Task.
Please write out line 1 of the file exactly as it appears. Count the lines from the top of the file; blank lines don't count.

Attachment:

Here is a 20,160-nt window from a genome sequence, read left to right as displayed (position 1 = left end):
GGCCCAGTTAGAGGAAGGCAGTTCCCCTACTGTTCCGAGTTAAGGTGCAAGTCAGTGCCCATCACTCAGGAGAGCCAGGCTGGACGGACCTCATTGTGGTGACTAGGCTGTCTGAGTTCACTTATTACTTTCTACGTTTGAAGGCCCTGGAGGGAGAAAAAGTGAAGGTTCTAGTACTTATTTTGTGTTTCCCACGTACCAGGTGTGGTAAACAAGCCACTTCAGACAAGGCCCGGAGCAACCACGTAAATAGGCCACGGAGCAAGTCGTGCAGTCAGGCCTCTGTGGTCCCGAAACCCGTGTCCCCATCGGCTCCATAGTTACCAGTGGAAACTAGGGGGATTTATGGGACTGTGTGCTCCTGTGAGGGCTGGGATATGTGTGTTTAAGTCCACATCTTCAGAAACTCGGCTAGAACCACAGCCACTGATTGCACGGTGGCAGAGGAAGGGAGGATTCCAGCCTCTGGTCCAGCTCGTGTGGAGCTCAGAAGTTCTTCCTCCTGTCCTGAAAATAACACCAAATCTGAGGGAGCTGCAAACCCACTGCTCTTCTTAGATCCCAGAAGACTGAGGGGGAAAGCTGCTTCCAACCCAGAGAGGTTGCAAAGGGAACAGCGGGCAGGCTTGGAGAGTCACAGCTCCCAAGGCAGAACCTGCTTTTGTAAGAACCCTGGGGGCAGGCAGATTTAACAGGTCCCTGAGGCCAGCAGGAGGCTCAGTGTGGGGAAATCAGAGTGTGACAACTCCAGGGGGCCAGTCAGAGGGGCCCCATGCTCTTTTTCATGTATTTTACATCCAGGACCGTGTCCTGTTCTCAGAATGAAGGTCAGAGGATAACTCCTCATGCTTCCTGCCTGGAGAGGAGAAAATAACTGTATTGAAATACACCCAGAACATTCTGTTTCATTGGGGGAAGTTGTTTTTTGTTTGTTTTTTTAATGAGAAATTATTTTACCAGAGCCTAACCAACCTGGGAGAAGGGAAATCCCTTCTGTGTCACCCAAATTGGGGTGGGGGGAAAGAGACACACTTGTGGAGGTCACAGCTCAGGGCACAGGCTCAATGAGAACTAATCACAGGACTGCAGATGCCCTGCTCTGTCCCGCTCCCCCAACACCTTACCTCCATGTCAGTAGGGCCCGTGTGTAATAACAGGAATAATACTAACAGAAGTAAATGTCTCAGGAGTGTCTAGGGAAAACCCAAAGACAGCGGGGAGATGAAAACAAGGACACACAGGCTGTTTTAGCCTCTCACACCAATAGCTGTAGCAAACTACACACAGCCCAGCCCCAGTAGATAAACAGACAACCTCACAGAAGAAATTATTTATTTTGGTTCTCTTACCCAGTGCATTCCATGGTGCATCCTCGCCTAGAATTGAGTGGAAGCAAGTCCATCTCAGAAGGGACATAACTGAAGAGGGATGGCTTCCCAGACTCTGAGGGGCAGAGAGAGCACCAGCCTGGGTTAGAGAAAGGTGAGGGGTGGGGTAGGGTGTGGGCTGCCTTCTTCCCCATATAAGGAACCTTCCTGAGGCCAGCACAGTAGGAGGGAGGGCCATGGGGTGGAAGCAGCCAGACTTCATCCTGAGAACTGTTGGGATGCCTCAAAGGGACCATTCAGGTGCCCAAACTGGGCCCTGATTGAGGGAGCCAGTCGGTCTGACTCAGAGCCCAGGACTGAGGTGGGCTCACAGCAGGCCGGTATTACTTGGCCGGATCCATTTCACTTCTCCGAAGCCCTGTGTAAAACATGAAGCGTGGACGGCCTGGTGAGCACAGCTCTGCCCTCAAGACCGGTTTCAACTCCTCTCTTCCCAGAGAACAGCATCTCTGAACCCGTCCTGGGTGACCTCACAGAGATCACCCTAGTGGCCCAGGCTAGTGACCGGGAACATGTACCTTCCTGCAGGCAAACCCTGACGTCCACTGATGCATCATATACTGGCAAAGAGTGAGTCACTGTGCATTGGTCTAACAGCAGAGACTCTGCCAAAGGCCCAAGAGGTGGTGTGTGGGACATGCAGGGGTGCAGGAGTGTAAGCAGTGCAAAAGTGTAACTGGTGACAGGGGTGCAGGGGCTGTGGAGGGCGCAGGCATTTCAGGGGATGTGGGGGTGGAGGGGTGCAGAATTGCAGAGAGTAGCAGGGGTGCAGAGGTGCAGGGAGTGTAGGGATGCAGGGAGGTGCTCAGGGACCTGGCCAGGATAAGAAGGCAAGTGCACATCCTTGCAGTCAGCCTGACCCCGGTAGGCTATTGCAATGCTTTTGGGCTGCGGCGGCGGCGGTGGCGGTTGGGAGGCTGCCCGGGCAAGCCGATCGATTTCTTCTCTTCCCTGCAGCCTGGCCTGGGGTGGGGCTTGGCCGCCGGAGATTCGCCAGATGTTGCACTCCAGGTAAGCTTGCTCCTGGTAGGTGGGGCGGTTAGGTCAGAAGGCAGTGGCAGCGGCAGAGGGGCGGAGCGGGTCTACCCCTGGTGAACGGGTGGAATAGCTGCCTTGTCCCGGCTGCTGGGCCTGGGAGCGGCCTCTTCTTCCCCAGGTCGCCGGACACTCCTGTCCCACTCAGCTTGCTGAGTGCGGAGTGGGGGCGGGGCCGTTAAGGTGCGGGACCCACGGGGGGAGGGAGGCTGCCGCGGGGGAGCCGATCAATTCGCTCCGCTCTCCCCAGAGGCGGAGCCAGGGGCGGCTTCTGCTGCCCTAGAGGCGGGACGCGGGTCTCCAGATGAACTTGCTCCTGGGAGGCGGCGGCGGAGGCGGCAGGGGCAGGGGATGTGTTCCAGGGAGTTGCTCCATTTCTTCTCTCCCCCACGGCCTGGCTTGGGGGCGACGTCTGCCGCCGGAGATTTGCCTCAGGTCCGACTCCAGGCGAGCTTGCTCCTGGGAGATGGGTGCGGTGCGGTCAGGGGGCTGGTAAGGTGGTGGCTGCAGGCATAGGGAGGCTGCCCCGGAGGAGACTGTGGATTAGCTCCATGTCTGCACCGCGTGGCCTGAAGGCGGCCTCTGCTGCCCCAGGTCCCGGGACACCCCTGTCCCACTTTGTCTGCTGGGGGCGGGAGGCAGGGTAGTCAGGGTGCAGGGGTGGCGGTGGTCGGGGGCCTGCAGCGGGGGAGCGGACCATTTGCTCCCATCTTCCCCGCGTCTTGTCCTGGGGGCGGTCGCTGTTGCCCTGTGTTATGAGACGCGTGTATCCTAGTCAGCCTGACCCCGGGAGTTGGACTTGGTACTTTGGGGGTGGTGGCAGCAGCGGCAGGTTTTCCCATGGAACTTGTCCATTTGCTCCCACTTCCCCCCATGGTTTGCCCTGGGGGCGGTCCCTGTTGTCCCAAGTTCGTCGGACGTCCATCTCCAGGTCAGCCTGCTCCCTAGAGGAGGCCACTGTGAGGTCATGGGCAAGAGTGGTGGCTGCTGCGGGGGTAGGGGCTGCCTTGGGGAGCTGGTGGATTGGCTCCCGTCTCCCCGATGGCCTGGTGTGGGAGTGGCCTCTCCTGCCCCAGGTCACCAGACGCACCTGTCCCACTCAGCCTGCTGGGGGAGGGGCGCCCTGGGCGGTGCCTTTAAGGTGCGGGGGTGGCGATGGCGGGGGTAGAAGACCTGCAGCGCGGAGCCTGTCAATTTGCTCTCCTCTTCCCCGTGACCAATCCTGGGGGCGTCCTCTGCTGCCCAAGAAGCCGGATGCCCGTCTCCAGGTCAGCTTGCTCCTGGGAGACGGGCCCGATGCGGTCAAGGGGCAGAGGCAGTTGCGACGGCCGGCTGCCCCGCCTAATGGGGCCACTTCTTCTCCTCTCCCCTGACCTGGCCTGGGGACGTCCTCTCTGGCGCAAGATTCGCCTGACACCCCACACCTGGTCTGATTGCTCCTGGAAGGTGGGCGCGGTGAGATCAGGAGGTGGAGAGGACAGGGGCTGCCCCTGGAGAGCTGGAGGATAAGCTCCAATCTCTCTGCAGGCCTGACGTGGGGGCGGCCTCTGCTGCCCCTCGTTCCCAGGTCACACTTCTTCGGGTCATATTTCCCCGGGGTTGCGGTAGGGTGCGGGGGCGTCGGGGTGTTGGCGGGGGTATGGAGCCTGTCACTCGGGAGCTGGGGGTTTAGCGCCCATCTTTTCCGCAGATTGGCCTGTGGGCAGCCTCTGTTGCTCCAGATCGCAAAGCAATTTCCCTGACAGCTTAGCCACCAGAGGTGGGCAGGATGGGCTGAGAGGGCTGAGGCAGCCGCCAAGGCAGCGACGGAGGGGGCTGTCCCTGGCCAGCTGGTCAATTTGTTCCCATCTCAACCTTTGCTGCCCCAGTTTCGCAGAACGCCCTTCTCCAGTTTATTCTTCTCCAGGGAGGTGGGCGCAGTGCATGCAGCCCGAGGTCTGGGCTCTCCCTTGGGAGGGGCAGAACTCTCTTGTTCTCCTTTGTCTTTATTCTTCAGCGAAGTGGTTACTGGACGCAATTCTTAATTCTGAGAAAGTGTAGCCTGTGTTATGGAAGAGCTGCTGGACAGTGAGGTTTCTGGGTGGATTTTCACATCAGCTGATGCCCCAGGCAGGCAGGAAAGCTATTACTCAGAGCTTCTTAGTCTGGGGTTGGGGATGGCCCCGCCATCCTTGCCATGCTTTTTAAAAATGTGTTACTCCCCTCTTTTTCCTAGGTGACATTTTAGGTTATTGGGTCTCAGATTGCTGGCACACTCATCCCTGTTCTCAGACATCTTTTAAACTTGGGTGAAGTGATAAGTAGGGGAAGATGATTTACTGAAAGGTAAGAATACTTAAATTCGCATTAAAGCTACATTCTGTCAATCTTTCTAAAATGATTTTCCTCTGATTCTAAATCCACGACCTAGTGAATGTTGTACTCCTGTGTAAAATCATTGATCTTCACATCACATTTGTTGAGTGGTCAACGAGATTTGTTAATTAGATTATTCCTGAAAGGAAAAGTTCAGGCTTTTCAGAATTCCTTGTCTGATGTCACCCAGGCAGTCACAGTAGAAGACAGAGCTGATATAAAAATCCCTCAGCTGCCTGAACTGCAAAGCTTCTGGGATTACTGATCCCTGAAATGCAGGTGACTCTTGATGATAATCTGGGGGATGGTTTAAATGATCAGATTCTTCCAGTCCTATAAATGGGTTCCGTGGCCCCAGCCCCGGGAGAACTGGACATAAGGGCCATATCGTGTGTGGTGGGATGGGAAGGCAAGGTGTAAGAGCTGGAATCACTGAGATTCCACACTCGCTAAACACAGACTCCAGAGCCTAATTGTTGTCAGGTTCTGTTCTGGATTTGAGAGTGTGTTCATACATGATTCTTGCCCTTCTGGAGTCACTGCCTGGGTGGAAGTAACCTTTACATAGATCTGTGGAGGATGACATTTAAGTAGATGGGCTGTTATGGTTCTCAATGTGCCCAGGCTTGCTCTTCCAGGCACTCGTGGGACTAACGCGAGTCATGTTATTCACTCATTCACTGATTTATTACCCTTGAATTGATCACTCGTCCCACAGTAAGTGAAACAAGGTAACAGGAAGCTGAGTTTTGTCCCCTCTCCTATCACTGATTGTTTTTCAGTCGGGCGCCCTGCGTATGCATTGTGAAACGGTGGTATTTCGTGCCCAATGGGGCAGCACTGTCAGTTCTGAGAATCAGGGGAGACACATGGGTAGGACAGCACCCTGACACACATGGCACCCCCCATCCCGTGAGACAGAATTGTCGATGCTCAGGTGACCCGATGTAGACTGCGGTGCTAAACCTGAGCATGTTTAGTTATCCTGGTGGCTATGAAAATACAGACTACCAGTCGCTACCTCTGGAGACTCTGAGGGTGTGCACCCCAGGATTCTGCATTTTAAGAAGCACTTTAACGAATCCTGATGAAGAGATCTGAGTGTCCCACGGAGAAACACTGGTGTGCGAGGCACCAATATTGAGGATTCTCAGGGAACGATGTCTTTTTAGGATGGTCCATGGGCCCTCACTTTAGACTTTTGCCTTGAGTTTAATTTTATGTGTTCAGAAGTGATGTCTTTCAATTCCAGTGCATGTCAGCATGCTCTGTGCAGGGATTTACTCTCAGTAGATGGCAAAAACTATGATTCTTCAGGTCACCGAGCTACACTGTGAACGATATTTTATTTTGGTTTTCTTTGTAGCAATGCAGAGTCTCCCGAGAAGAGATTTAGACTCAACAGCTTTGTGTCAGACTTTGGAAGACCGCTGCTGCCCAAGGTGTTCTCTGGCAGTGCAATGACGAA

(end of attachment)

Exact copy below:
Here is a 20,160-nt window from a genome sequence, read left to right as displayed (position 1 = left end):